Etymology
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irrigate (v.)
"supply land with water," 1610s, from Latin irrigatus, past participle of irrigare "lead water to, refresh, irrigate, flood," from assimilated form of in- "into, in, on, upon" (from PIE root *en "in") + rigare "to water, to moisten," of uncertain origin. Perhaps [Watkins] from PIE *reg- (2) "moist" (see rain (n.)). De Vaan offers as possibilities the root of regere "to direct, lead," on the notion of leading water onto the fields, or to the root of rigere "be stiff," literally "stretch." The first better suits the sense, but has phonetic problems.

Related: Irrigated; irrigating. In Middle English it was an adjective, "watered, flooded" (mid-15c.). Other adjectival forms have been irriguous (1650s), irrigative (1842), irrigatorial (1867).
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irrigation (n.)
1610s, "a supplying of water to land," also in medical use, "supply of a liquid to some part of the body," from Latin irrigationem (nominative irrigatio) "a watering, irrigation," noun of action from past participle stem of irrigare "lead water to, irrigate, flood" (see irrigate).
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rain (n.)

Middle English rein, from Old English regn "rain, descent of water in drops through the atmosphere," from Proto-Germanic *regna- (source also of Old Saxon regan, Old Frisian rein, Middle Dutch reghen, Dutch regen, German regen, Old Norse regn, Gothic rign "rain"), with no certain cognates outside Germanic, unless it is from a presumed PIE *reg- "moist, wet," which may be the source of Latin rigare "to wet, moisten" (see irrigate).

Rain dance "dance performed by a tribal group in hope of summoning rain" is from 1867; rain date in listings for outdoor events, giving an alternative date should rain interrupt them on the intended day, is from 1948. To know enough to come in out of the rain (usually with a negative) "take ordinary measures for one's protection" is from 1590s. Rain-shower is Old English renscur. Rain-gauge "instrument for collecting and measuring the amount of rainfall at a given place" is by 1769.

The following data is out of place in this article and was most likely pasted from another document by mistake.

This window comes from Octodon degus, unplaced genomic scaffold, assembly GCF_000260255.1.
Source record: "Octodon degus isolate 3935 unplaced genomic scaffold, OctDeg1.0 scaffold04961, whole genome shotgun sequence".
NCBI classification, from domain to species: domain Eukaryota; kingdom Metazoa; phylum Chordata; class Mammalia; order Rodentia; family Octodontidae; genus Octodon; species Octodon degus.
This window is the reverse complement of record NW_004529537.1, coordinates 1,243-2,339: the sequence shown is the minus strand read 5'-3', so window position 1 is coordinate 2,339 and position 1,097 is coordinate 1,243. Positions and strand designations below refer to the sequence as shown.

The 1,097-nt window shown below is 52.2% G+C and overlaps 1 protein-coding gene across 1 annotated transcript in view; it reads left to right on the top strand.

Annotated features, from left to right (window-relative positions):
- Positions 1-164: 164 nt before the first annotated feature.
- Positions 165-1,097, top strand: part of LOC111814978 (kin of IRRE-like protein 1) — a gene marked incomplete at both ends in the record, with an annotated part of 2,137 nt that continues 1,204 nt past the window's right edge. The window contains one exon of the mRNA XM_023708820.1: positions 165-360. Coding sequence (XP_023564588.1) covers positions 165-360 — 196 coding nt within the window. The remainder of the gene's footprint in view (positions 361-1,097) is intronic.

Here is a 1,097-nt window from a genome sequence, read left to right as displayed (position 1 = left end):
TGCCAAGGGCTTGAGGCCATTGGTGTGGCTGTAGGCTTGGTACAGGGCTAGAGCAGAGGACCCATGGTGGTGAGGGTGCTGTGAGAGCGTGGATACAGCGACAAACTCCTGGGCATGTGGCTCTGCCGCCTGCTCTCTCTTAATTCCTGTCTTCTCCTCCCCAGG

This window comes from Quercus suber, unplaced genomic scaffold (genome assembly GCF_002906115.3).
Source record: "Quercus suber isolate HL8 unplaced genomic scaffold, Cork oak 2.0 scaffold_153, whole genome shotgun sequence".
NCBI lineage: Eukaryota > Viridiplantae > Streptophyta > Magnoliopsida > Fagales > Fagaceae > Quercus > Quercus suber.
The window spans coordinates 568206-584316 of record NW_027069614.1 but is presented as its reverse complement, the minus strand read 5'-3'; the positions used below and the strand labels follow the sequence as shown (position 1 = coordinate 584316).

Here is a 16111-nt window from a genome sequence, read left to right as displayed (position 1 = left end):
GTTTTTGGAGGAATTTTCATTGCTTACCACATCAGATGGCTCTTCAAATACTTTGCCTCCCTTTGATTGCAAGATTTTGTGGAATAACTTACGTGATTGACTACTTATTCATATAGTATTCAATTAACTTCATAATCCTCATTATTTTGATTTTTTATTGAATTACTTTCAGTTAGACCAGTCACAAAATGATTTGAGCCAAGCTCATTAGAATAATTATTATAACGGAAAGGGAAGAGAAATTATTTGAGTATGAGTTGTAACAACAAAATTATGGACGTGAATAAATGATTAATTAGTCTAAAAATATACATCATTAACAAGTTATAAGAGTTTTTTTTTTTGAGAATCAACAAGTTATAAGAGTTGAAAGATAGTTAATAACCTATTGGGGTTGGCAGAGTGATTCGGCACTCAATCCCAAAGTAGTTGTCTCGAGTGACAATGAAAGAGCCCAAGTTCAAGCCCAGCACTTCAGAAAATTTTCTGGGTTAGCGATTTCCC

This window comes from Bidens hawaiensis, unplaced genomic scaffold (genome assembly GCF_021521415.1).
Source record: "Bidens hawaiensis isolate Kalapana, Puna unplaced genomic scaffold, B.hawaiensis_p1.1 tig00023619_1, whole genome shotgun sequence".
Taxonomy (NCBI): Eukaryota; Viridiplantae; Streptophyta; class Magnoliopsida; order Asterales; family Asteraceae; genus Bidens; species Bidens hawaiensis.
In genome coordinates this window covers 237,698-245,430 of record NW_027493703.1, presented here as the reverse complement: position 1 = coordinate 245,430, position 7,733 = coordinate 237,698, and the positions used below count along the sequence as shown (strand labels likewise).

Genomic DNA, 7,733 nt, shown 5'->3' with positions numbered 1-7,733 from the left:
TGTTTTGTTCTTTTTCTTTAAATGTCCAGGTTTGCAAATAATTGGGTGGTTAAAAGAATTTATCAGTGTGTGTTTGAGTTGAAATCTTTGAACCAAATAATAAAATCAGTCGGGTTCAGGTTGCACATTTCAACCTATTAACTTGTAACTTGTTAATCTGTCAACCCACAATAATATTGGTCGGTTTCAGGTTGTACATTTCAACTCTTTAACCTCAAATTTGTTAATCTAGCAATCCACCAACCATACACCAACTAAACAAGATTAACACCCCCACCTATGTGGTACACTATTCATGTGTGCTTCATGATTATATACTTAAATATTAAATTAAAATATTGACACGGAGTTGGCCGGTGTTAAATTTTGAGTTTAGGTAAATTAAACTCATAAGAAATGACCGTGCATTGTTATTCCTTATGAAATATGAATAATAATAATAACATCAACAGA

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water (v.)
Origin and meaning of water
Old English wæterian "moisten, irrigate, supply water to; lead (cattle) to water;" from water (n.1). Meaning "to dilute" is attested from late 14c.; now usually as water down (1850). To make water "urinate" is recorded from early 15c. Related: Watered; watering.
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leak (v.)
"to let water in or out" [Johnson], late 14c., from Middle Dutch leken "to drip, to leak," or from Old Norse leka, both of them related to Old English leccan "to moisten, water, irrigate" (which did not survive into Middle English), all from Proto-Germanic *lek- "deficiency" (source also of Old High German lecchen "to become dry," German lechzen "to be parched with thirst"), from PIE root *leg- (2) "to dribble, trickle." The figurative meaning "come to be known in spite of efforts at concealment" dates from at least 1832; transitive sense first recorded 1859. Related: Leaked; leaking.
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leach (v.)

"wash or drain by percolation of water, treat by downward drainage," by 1660s in cookery, perhaps from a dialectal survival from Old English leccan "to moisten, water, wet, irrigate," which, under Norse influence, became leak (v.). The word was used 18c. in technological senses, such as leach-trough, a device used in salt-works in which corns of salt taken from brine were set to drain  dry, after which they were called leach-brine. Related: Leached; leaching. Hence leach (n.) "a preparation made by leaching or straining" (1630s), in later use especially "a separation of lye or alkali in solution."

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